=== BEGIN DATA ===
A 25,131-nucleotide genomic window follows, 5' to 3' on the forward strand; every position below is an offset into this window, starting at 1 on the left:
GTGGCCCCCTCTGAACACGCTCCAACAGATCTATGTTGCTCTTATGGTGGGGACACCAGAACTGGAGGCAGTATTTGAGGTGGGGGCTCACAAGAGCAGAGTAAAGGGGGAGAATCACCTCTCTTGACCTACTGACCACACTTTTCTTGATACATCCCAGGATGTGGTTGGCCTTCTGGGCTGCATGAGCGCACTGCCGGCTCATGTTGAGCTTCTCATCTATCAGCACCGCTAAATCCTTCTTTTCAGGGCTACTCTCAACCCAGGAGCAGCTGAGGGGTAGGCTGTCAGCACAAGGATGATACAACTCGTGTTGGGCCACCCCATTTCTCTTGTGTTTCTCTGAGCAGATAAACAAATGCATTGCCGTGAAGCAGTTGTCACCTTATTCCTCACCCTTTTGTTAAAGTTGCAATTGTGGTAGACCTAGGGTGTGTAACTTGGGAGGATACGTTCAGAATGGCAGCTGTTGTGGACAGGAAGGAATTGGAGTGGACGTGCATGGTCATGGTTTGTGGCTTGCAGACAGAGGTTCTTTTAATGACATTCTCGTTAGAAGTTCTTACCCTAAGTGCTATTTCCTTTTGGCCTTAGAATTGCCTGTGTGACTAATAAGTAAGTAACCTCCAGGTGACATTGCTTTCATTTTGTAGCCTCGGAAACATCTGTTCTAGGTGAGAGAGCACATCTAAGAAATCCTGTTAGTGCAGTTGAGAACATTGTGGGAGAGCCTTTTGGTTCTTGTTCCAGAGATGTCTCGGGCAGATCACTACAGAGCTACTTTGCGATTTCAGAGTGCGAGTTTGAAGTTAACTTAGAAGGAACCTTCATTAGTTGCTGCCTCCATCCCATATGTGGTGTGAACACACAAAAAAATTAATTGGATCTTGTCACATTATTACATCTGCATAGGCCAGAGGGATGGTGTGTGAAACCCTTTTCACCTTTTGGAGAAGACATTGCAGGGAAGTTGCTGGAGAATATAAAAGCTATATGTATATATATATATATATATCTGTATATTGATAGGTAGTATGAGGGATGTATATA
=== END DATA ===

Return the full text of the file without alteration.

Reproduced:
A 25,131-nucleotide genomic window follows, 5' to 3' on the forward strand; every position below is an offset into this window, starting at 1 on the left:
GTGGCCCCCTCTGAACACGCTCCAACAGATCTATGTTGCTCTTATGGTGGGGACACCAGAACTGGAGGCAGTATTTGAGGTGGGGGCTCACAAGAGCAGAGTAAAGGGGGAGAATCACCTCTCTTGACCTACTGACCACACTTTTCTTGATACATCCCAGGATGTGGTTGGCCTTCTGGGCTGCATGAGCGCACTGCCGGCTCATGTTGAGCTTCTCATCTATCAGCACCGCTAAATCCTTCTTTTCAGGGCTACTCTCAACCCAGGAGCAGCTGAGGGGTAGGCTGTCAGCACAAGGATGATACAACTCGTGTTGGGCCACCCCATTTCTCTTGTGTTTCTCTGAGCAGATAAACAAATGCATTGCCGTGAAGCAGTTGTCACCTTATTCCTCACCCTTTTGTTAAAGTTGCAATTGTGGTAGACCTAGGGTGTGTAACTTGGGAGGATACGTTCAGAATGGCAGCTGTTGTGGACAGGAAGGAATTGGAGTGGACGTGCATGGTCATGGTTTGTGGCTTGCAGACAGAGGTTCTTTTAATGACATTCTCGTTAGAAGTTCTTACCCTAAGTGCTATTTCCTTTTGGCCTTAGAATTGCCTGTGTGACTAATAAGTAAGTAACCTCCAGGTGACATTGCTTTCATTTTGTAGCCTCGGAAACATCTGTTCTAGGTGAGAGAGCACATCTAAGAAATCCTGTTAGTGCAGTTGAGAACATTGTGGGAGAGCCTTTTGGTTCTTGTTCCAGAGATGTCTCGGGCAGATCACTACAGAGCTACTTTGCGATTTCAGAGTGCGAGTTTGAAGTTAACTTAGAAGGAACCTTCATTAGTTGCTGCCTCCATCCCATATGTGGTGTGAACACACAAAAAAATTAATTGGATCTTGTCACATTATTACATCTGCATAGGCCAGAGGGATGGTGTGTGAAACCCTTTTCACCTTTTGGAGAAGACATTGCAGGGAAGTTGCTGGAGAATATAAAAGCTATATGTATATATATATATATATATCTGTATATTGATAGGTAGTATGAGGGATGTATATA